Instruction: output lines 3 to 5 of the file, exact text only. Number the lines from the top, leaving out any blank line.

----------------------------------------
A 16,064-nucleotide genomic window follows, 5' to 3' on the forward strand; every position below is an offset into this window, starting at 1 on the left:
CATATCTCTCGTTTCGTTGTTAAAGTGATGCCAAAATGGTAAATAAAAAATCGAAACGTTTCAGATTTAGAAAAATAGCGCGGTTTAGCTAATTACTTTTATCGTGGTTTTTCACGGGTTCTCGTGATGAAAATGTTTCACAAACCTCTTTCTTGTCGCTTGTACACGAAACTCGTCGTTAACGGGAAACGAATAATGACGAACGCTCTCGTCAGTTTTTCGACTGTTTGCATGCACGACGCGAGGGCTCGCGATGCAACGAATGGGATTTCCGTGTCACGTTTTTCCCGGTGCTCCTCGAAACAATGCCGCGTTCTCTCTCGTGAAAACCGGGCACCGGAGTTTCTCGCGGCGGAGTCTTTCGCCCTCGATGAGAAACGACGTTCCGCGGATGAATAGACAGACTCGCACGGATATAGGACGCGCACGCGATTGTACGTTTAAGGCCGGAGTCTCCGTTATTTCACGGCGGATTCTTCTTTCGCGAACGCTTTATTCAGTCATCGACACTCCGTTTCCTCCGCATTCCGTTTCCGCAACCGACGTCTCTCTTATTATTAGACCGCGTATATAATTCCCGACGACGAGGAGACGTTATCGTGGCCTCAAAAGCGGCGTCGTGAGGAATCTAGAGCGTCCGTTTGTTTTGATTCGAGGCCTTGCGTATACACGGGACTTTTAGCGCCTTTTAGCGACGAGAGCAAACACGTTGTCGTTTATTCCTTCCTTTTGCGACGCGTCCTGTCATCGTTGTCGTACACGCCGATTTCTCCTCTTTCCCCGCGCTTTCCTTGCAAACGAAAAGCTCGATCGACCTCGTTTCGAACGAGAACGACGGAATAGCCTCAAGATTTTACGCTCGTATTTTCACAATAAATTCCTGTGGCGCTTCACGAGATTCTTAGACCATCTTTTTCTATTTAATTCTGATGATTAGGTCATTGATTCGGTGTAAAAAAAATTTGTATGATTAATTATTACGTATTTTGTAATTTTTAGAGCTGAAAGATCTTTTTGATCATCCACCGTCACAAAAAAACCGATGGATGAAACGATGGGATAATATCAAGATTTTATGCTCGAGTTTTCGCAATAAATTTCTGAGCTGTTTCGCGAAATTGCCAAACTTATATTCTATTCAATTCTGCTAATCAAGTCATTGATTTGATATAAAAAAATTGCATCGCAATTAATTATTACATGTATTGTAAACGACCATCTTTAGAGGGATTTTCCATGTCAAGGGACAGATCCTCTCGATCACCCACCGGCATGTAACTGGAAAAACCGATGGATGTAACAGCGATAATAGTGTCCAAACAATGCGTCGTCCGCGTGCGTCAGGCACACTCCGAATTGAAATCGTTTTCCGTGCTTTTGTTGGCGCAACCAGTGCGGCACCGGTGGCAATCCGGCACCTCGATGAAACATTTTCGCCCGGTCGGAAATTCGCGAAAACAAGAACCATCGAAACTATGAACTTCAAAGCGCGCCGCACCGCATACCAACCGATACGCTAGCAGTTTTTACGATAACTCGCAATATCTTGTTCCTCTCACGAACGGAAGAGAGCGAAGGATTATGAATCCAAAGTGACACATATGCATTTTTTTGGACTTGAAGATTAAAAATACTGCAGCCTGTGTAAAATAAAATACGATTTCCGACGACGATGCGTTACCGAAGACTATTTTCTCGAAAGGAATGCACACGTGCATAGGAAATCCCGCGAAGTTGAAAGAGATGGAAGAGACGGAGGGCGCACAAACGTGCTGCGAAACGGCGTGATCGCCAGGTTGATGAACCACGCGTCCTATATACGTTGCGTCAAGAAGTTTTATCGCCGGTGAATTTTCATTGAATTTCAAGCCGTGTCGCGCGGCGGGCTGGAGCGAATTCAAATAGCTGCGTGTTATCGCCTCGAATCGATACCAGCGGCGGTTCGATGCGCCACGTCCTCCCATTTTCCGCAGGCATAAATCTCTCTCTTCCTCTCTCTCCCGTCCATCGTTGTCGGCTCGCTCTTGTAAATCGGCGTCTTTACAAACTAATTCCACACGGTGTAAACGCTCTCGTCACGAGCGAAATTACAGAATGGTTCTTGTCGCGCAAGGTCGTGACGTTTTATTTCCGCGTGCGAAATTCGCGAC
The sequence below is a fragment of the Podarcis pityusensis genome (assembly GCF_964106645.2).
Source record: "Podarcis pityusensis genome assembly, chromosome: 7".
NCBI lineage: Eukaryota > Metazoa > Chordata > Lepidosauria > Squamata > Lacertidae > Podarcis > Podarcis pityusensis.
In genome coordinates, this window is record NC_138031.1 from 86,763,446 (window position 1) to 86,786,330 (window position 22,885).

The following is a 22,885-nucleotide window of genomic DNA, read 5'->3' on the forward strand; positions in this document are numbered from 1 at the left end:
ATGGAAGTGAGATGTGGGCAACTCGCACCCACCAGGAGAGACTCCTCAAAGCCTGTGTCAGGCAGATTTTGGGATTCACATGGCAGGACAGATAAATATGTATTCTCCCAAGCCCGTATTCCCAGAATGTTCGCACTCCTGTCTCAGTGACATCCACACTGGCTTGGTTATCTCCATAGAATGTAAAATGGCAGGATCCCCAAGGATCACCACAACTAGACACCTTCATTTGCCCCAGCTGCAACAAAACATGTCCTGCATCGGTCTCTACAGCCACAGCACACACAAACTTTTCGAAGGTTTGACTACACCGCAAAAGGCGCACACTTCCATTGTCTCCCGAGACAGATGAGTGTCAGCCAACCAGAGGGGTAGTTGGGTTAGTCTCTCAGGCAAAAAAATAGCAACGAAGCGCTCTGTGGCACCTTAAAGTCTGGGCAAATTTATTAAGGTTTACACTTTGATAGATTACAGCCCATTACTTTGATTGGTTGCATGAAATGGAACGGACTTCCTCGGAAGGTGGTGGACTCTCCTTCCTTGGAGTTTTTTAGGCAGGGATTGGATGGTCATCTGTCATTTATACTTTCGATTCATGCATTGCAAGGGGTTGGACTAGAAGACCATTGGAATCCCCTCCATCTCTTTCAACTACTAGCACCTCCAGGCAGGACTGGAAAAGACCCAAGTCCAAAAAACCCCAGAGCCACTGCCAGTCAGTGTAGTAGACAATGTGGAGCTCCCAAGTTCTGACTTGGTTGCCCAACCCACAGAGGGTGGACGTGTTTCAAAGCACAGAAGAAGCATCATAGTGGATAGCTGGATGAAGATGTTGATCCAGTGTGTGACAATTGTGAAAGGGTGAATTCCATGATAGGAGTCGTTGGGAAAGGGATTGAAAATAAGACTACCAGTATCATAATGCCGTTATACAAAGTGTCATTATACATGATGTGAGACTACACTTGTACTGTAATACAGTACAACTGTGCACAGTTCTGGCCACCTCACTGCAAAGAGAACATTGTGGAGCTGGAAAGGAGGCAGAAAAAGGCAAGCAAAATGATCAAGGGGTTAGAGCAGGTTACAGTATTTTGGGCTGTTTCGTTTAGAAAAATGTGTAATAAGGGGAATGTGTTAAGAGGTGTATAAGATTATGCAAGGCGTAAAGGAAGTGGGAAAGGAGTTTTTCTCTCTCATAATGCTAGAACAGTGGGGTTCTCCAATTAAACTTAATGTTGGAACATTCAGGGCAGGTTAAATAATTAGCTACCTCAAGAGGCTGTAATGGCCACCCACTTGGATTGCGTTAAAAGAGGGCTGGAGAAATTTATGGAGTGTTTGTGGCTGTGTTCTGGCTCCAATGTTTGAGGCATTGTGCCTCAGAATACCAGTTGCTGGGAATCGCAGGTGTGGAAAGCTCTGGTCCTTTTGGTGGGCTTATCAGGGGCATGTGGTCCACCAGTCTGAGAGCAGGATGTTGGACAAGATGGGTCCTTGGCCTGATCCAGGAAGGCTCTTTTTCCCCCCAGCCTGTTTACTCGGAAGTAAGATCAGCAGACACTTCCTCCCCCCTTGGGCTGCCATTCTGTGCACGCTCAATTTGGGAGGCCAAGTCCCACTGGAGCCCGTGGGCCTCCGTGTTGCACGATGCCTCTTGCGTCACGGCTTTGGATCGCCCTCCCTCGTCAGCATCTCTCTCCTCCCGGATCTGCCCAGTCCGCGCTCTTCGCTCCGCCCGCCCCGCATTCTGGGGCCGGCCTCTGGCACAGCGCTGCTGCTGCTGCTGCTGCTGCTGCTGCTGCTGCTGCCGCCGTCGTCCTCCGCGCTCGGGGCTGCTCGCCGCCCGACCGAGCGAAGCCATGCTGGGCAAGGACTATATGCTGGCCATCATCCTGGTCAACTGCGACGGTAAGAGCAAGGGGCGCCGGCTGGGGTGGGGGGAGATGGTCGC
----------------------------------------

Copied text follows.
The sequence below is a fragment of the Podarcis pityusensis genome (assembly GCF_964106645.2).
Source record: "Podarcis pityusensis genome assembly, chromosome: 7".
NCBI lineage: Eukaryota > Metazoa > Chordata > Lepidosauria > Squamata > Lacertidae > Podarcis > Podarcis pityusensis.